Even I can’t distort this quote from Ruben Amaro into a full-blown Best Shape of His Life post, but it’s close — more of a “best shape of the decade” thing — and it is notable all the same. From Jon Paul Morosi:
“Our medical people are surprised at the shape he’s in,” Amaro said. “They think he might be better now than he was when we first signed him in 2002.” Amaro said it’s conceivable that Thome could play first base as often as four or five times per month.
He’ll get his chance to show it as Ryan Howard heals from his achilles injury, though the first base at bats will also go to John Mayberry and Ty Wigginton. Still, I hope Thome can play a decent amount of first base so that he’s more of a “Jason Giambi in Colorado” kind of player this year than he is a “Mike Sweeney in Philly” kind of player. More Thome in your life is always a good thing.
Wednesday night’s Phillies-Mets game did not feature any beanballs or benches-clearing brawls, but it did feature Rhys Hoskins getting his revenge against Jacob Rhame. Last night, Rhame threw a fastball up-and-in at Hoskins. Rhame maintained his innocence, though Hoskins was skeptical.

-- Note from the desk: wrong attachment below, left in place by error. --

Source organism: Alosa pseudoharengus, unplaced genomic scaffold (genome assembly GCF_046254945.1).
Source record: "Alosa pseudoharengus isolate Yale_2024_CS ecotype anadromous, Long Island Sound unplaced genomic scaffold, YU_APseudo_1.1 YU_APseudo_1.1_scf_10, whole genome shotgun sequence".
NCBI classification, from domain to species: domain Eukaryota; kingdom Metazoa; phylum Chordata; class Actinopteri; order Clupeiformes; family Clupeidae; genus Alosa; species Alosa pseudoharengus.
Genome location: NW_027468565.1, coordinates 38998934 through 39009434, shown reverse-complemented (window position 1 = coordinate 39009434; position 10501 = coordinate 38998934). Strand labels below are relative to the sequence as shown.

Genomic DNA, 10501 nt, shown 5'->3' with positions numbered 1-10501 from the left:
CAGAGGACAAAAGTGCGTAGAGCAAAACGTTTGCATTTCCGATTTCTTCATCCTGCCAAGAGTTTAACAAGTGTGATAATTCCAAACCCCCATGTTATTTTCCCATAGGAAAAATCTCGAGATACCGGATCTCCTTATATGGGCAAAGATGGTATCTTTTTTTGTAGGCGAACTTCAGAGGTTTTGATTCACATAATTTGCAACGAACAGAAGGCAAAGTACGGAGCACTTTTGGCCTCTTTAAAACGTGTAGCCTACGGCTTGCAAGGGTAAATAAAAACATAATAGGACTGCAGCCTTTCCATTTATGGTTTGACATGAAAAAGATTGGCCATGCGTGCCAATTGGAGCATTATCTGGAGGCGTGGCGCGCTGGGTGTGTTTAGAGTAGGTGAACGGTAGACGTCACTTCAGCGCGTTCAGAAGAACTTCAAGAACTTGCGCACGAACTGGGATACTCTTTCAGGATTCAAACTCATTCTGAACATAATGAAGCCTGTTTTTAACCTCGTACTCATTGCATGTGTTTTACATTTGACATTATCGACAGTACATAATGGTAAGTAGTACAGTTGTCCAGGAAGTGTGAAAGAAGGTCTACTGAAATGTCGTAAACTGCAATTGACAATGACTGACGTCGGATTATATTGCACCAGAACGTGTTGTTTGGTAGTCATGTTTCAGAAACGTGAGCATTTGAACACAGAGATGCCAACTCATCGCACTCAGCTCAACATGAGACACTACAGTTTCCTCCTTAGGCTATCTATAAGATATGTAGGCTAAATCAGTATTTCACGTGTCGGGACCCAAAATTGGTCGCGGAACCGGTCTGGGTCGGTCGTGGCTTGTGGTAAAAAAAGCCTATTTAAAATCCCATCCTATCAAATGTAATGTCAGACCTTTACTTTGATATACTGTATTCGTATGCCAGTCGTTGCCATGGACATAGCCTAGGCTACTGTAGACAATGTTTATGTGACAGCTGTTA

Hoskins got a chance for revenge against Rhame in the ninth inning with the Phillies already ahead 4-0. Bryce Harper drew a leadoff walk. Hoskins then worked a 1-1 count before drilling a 95 MPH fastball over the left field fence for a two-run home run. Hoskins milked his accomplishment, taking a 34-second stroll around the bases. For a point of comparison, MLB.com’s Anthony DiComo notes that noted speedster Bartolo Colón had a 30.5-second trot around the bases after homering in 2016. MLB.com’s Todd Zolecki notes that Hoskins’ longest home run trot prior to this was clocked at 28.88 seconds. Wednesday’s trot was the first this season above 30 seconds across the league.
The dinger is Hoskins’ seventh of the season. He also walked and tripled in Wednesday’s 6-0 win. On the season, Hoskins is now batting .273/.402/.580 with 20 RBI and 18 runs scored in 107 plate appearances.